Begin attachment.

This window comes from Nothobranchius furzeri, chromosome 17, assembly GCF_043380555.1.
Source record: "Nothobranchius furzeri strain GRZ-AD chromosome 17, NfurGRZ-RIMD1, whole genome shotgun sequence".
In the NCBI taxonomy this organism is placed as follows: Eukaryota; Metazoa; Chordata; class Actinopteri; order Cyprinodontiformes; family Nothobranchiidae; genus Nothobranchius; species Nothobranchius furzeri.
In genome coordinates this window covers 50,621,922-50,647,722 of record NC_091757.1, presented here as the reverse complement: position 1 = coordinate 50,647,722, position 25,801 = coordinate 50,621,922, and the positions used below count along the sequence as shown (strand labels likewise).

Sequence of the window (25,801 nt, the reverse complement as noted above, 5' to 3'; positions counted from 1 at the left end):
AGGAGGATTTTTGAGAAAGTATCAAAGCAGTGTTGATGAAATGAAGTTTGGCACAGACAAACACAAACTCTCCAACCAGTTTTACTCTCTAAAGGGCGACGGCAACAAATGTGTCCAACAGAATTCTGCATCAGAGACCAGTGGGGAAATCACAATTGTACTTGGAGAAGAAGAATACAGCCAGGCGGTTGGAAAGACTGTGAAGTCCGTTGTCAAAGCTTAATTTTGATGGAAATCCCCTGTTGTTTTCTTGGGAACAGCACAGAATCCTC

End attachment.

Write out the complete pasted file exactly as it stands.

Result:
This window comes from Nothobranchius furzeri, chromosome 17, assembly GCF_043380555.1.
Source record: "Nothobranchius furzeri strain GRZ-AD chromosome 17, NfurGRZ-RIMD1, whole genome shotgun sequence".
In the NCBI taxonomy this organism is placed as follows: Eukaryota; Metazoa; Chordata; class Actinopteri; order Cyprinodontiformes; family Nothobranchiidae; genus Nothobranchius; species Nothobranchius furzeri.
In genome coordinates this window covers 50,621,922-50,647,722 of record NC_091757.1, presented here as the reverse complement: position 1 = coordinate 50,647,722, position 25,801 = coordinate 50,621,922, and the positions used below count along the sequence as shown (strand labels likewise).

Sequence of the window (25,801 nt, the reverse complement as noted above, 5' to 3'; positions counted from 1 at the left end):
AGGAGGATTTTTGAGAAAGTATCAAAGCAGTGTTGATGAAATGAAGTTTGGCACAGACAAACACAAACTCTCCAACCAGTTTTACTCTCTAAAGGGCGACGGCAACAAATGTGTCCAACAGAATTCTGCATCAGAGACCAGTGGGGAAATCACAATTGTACTTGGAGAAGAAGAATACAGCCAGGCGGTTGGAAAGACTGTGAAGTCCGTTGTCAAAGCTTAATTTTGATGGAAATCCCCTGTTGTTTTCTTGGGAACAGCACAGAATCCTC